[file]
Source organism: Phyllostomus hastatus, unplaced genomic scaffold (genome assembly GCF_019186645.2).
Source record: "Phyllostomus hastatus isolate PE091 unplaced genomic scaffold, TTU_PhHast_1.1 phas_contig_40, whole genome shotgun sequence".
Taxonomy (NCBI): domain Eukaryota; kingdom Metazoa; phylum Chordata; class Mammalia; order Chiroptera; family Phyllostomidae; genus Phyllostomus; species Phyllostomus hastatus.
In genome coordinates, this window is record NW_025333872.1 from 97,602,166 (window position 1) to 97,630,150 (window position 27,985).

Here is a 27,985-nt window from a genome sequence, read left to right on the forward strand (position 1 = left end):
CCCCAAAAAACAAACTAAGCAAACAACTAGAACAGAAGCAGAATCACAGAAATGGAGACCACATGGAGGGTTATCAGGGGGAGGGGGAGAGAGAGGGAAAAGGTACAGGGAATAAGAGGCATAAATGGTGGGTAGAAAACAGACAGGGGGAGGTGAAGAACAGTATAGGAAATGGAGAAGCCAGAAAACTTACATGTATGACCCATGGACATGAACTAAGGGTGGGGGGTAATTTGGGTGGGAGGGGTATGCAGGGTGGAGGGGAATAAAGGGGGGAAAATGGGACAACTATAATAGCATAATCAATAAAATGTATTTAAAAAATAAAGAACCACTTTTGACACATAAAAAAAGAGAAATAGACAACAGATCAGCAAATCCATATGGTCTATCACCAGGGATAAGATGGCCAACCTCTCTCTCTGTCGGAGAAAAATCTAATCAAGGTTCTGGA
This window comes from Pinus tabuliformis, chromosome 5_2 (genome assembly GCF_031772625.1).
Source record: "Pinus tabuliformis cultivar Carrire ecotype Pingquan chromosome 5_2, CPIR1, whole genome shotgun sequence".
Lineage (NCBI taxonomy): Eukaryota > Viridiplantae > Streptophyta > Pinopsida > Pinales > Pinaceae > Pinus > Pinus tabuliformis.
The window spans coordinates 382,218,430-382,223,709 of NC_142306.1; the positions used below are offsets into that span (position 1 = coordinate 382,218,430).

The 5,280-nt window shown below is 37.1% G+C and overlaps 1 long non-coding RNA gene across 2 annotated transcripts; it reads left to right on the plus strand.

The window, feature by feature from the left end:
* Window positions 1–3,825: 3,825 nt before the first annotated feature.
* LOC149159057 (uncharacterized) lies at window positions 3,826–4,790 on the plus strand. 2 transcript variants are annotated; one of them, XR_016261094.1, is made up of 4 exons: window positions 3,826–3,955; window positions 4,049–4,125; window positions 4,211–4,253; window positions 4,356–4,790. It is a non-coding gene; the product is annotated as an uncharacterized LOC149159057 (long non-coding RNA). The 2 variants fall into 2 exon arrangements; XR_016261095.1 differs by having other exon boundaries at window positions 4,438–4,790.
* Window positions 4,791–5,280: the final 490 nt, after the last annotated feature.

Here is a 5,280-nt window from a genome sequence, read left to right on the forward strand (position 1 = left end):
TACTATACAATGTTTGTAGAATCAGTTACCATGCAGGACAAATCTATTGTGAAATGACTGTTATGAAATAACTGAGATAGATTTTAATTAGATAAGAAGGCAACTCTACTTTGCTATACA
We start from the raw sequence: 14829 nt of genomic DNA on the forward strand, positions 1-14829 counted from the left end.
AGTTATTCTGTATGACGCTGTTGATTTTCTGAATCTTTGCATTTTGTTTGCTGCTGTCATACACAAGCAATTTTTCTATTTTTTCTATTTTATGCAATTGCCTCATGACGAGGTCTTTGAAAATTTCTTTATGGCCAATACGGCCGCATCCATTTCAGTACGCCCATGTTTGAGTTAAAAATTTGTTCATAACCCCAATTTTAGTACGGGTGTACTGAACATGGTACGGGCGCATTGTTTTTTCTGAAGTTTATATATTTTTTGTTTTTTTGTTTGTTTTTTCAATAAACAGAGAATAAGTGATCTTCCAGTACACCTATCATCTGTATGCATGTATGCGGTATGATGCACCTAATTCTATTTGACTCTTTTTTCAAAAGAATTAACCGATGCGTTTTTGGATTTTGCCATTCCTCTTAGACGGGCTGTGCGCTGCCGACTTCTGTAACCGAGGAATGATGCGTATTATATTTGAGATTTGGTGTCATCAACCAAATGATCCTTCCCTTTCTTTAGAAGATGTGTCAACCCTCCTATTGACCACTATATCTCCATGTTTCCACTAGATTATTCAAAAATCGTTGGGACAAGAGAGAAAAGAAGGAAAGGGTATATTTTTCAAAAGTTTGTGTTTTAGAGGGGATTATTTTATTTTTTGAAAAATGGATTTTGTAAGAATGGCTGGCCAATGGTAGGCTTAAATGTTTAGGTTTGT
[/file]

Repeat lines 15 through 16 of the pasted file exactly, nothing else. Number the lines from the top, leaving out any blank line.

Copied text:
* Window positions 4,791–5,280: the final 490 nt, after the last annotated feature.

Here is a 5,280-nt window from a genome sequence, read left to right on the forward strand (position 1 = left end):